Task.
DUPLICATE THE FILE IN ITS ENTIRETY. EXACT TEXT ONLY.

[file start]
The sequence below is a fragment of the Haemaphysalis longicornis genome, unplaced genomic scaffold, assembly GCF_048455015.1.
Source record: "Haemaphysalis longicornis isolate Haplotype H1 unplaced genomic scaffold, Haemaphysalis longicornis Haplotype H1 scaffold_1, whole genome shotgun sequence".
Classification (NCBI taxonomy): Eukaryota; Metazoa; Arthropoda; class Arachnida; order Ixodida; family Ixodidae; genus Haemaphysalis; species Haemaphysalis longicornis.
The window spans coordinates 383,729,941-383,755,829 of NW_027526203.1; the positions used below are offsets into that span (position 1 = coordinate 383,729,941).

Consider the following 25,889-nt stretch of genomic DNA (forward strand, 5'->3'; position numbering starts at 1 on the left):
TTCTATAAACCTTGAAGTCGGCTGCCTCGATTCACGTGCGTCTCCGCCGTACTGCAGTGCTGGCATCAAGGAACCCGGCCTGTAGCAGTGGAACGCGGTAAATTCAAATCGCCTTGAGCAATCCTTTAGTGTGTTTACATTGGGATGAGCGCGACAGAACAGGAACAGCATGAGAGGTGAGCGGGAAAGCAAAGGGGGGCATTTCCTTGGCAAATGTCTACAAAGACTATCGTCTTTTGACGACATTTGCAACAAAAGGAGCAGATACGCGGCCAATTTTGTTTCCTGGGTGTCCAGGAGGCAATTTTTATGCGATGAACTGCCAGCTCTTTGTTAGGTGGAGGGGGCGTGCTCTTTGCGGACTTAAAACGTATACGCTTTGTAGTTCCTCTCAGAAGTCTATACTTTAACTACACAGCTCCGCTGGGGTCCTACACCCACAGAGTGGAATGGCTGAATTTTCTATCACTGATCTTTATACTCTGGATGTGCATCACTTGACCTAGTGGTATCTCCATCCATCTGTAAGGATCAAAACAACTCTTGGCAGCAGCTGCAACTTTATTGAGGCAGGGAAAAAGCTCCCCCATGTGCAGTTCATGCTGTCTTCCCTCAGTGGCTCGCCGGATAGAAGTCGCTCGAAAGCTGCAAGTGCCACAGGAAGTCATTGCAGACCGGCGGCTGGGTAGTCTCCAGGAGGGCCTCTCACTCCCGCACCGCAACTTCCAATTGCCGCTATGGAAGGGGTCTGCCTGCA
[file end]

The sequence below is a fragment of the Haemaphysalis longicornis genome, unplaced genomic scaffold, assembly GCF_048455015.1.
Source record: "Haemaphysalis longicornis isolate Haplotype H1 unplaced genomic scaffold, Haemaphysalis longicornis Haplotype H1 scaffold_1, whole genome shotgun sequence".
Classification (NCBI taxonomy): Eukaryota; Metazoa; Arthropoda; class Arachnida; order Ixodida; family Ixodidae; genus Haemaphysalis; species Haemaphysalis longicornis.
The window spans coordinates 383,729,941-383,755,829 of NW_027526203.1; the positions used below are offsets into that span (position 1 = coordinate 383,729,941).

Consider the following 25,889-nt stretch of genomic DNA (forward strand, 5'->3'; position numbering starts at 1 on the left):
TTCTATAAACCTTGAAGTCGGCTGCCTCGATTCACGTGCGTCTCCGCCGTACTGCAGTGCTGGCATCAAGGAACCCGGCCTGTAGCAGTGGAACGCGGTAAATTCAAATCGCCTTGAGCAATCCTTTAGTGTGTTTACATTGGGATGAGCGCGACAGAACAGGAACAGCATGAGAGGTGAGCGGGAAAGCAAAGGGGGGCATTTCCTTGGCAAATGTCTACAAAGACTATCGTCTTTTGACGACATTTGCAACAAAAGGAGCAGATACGCGGCCAATTTTGTTTCCTGGGTGTCCAGGAGGCAATTTTTATGCGATGAACTGCCAGCTCTTTGTTAGGTGGAGGGGGCGTGCTCTTTGCGGACTTAAAACGTATACGCTTTGTAGTTCCTCTCAGAAGTCTATACTTTAACTACACAGCTCCGCTGGGGTCCTACACCCACAGAGTGGAATGGCTGAATTTTCTATCACTGATCTTTATACTCTGGATGTGCATCACTTGACCTAGTGGTATCTCCATCCATCTGTAAGGATCAAAACAACTCTTGGCAGCAGCTGCAACTTTATTGAGGCAGGGAAAAAGCTCCCCCATGTGCAGTTCATGCTGTCTTCCCTCAGTGGCTCGCCGGATAGAAGTCGCTCGAAAGCTGCAAGTGCCACAGGAAGTCATTGCAGACCGGCGGCTGGGTAGTCTCCAGGAGGGCCTCTCACTCCCGCACCGCAACTTCCAATTGCCGCTATGGAAGGGGTCTGCCTGCA